Growing number of specialist BTL lenders
Holiday lets were naturally a popular investment for buy-to-let landlords in 2021 as the pandemic made international travel a challenge.
It’s likely that the trend for staycations will continue even beyond the pandemic as people become more conscious of their carbon footprint and the range of available domestic properties for a short stay improves.
Similarly, there has been no let-up in tenant demand for houses in multiple occupation (HMOs) as a source of affordable housing and buy-to-let investors are increasingly looking to these more complex forms of investment as a way of achieving a stronger yield.
Lenders have responded, with new entrants and products in this part of the market and this is only expected to continue.
Affordability will be a key battle ground for lenders. Analysis of real cases processed through the MBT research platform shows that, in the first 10 months of 2021, the difference between the average minimum and maximum loans available to an HMO investor was £295,636 versus £237,265 for a holiday let.
Comprehensive research across the whole market is hugely important in these niche areas and it will become more vital as new entrants enter the market and enhance their propositions.
Later life lending takes a more central role
By 2030, more than one in five people will be aged 65 or over, according to Age UK, and many of these will have outstanding mortgage debt.
Demographics dictate that later life lending is going to become a more prominent part of your offering and lenders are working on ways to offer affordable, sustainable loans that meet these requirements.
Borrowers in this age group typically get £66,000 less than the rest of the market. Affordability for later life lending is often constricted by term lengths and retirement ages, despite the fact that they generally have higher earnings.
We know that this is on the “watchlist” for a lot of lenders, so watch this space.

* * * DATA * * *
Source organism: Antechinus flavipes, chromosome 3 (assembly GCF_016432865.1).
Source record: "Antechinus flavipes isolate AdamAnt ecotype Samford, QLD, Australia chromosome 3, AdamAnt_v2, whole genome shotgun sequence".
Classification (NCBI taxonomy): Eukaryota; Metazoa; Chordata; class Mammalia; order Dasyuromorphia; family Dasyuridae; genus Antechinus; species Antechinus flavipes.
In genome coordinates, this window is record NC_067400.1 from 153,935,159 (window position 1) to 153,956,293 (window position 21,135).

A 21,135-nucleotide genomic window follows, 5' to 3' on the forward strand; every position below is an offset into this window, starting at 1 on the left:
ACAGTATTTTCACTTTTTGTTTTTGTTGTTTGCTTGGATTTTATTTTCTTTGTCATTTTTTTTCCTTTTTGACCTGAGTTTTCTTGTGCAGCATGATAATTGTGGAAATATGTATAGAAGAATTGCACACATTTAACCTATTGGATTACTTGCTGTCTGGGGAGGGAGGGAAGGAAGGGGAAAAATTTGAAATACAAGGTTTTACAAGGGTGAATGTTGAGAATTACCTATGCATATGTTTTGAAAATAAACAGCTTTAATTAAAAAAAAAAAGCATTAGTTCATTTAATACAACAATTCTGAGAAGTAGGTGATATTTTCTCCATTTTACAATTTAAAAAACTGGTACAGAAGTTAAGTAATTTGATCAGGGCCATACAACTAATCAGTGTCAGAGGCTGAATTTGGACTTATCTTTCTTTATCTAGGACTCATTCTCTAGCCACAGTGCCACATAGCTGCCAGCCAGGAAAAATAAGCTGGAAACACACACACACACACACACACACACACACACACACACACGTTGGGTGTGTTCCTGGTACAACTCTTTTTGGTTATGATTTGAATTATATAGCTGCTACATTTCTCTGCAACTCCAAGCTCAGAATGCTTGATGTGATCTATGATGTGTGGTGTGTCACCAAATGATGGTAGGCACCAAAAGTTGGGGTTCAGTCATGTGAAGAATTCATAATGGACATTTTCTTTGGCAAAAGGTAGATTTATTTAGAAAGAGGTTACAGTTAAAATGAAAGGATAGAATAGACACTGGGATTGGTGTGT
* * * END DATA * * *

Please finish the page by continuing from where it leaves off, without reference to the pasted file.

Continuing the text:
Alternative lending options to stretch affordability
As property prices continue to grow faster than income, lenders are considering more creative ways to enable borrowers to achieve the loan amount they need to reach their goals.
This year, we expect to see the launch of long-term fixed rates amongst other alternatives.
We expect a combination of lender innovation and increased adoption of technology by brokers will lead to an increase in the use of alternative lending approaches to stretch affordability. So, expect to see even more affordability changes in 2022.
Mortgage rates rise across the board but remain low annually – Moneyfacts
Moneyfacts’ UK Mortgage Trends Treasury report showed that, as expected, tracker rates rose when the base rate was increased from its record low of 0.1 per cent to 0.25 per cent last month.
The average rate for a term tracker mortgage went up by 0.15 per cent to 3.53 per cent, reflecting the change.
Two-year tracker mortgage rates rose by 0.17 per cent to 1.75 per cent. However, this is 0.62 per cent lower than it was the same time last year.
As many lenders stated they will change their standard variable rates (SVR) in February, the average SVR remained flat on this time last year at 4.41 per cent.
Two and five-year fixed average rates increased in January, the third consecutive month of rises. This was likely down to lenders slowly increasing rates in preparation for a base rate change.
The average rate for a two-year fixed rate mortgage across all loan to value (LTV) tiers now stands at 2.38 per cent, a 0.04 per cent increase month-on-month. Five-year fixed rates went up by 0.02 per cent month-on-month to an average of 2.66 per cent.
Compared to last year, these were down from average rates of 2.52 per cent for a two-year fixed rate and 2.71 per cent for a five-year fixed rate mortgage.